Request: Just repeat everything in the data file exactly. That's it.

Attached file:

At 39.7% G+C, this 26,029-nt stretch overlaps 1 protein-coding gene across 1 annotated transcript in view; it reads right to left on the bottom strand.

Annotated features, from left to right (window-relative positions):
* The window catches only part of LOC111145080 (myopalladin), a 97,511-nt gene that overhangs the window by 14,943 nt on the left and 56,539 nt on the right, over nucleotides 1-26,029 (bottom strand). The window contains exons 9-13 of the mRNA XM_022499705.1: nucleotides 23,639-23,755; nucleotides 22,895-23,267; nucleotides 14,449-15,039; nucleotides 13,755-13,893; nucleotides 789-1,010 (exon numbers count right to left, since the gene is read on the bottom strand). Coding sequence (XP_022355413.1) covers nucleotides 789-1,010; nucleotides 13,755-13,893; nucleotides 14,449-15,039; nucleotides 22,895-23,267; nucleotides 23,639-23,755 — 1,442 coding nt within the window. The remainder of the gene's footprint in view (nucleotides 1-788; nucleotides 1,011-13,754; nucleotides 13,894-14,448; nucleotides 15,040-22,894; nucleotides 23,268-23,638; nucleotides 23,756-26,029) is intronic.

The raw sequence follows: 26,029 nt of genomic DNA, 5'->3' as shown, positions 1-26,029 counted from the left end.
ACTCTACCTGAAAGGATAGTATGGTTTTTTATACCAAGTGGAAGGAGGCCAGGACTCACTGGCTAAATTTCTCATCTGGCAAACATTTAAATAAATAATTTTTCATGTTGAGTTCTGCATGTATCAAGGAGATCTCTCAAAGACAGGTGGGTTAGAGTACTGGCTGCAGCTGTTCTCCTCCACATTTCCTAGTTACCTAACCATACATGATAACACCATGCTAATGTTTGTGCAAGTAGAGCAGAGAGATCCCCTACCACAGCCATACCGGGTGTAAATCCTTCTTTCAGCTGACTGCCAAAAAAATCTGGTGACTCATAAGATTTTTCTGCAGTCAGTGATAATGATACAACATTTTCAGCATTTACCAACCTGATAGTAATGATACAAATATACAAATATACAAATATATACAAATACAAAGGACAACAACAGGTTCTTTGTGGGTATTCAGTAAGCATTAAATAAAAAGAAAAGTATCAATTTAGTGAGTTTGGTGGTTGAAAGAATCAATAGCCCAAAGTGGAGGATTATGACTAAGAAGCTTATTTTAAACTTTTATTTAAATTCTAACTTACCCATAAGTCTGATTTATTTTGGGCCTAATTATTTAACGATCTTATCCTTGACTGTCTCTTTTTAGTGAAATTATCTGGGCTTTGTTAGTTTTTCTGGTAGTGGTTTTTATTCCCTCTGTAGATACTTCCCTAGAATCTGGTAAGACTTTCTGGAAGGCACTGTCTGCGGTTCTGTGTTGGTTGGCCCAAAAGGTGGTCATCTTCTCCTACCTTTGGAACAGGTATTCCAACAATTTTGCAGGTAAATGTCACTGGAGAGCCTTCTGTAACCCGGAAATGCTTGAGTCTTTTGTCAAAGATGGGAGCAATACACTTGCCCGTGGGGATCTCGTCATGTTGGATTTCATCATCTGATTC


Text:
At 39.7% G+C, this 26,029-nt stretch overlaps 1 protein-coding gene across 1 annotated transcript in view; it reads right to left on the bottom strand.

Annotated features, from left to right (window-relative positions):
* The window catches only part of LOC111145080 (myopalladin), a 97,511-nt gene that overhangs the window by 14,943 nt on the left and 56,539 nt on the right, over nucleotides 1-26,029 (bottom strand). The window contains exons 9-13 of the mRNA XM_022499705.1: nucleotides 23,639-23,755; nucleotides 22,895-23,267; nucleotides 14,449-15,039; nucleotides 13,755-13,893; nucleotides 789-1,010 (exon numbers count right to left, since the gene is read on the bottom strand). Coding sequence (XP_022355413.1) covers nucleotides 789-1,010; nucleotides 13,755-13,893; nucleotides 14,449-15,039; nucleotides 22,895-23,267; nucleotides 23,639-23,755 — 1,442 coding nt within the window. The remainder of the gene's footprint in view (nucleotides 1-788; nucleotides 1,011-13,754; nucleotides 13,894-14,448; nucleotides 15,040-22,894; nucleotides 23,268-23,638; nucleotides 23,756-26,029) is intronic.

The raw sequence follows: 26,029 nt of genomic DNA, 5'->3' as shown, positions 1-26,029 counted from the left end.
ACTCTACCTGAAAGGATAGTATGGTTTTTTATACCAAGTGGAAGGAGGCCAGGACTCACTGGCTAAATTTCTCATCTGGCAAACATTTAAATAAATAATTTTTCATGTTGAGTTCTGCATGTATCAAGGAGATCTCTCAAAGACAGGTGGGTTAGAGTACTGGCTGCAGCTGTTCTCCTCCACATTTCCTAGTTACCTAACCATACATGATAACACCATGCTAATGTTTGTGCAAGTAGAGCAGAGAGATCCCCTACCACAGCCATACCGGGTGTAAATCCTTCTTTCAGCTGACTGCCAAAAAAATCTGGTGACTCATAAGATTTTTCTGCAGTCAGTGATAATGATACAACATTTTCAGCATTTACCAACCTGATAGTAATGATACAAATATACAAATATACAAATATATACAAATACAAAGGACAACAACAGGTTCTTTGTGGGTATTCAGTAAGCATTAAATAAAAAGAAAAGTATCAATTTAGTGAGTTTGGTGGTTGAAAGAATCAATAGCCCAAAGTGGAGGATTATGACTAAGAAGCTTATTTTAAACTTTTATTTAAATTCTAACTTACCCATAAGTCTGATTTATTTTGGGCCTAATTATTTAACGATCTTATCCTTGACTGTCTCTTTTTAGTGAAATTATCTGGGCTTTGTTAGTTTTTCTGGTAGTGGTTTTTATTCCCTCTGTAGATACTTCCCTAGAATCTGGTAAGACTTTCTGGAAGGCACTGTCTGCGGTTCTGTGTTGGTTGGCCCAAAAGGTGGTCATCTTCTCCTACCTTTGGAACAGGTATTCCAACAATTTTGCAGGTAAATGTCACTGGAGAGCCTTCTGTAACCCGGAAATGCTTGAGTCTTTTGTCAAAGATGGGAGCAATACACTTGCCCGTGGGGATCTCGTCATGTTGGATTTCATCATCTGATTC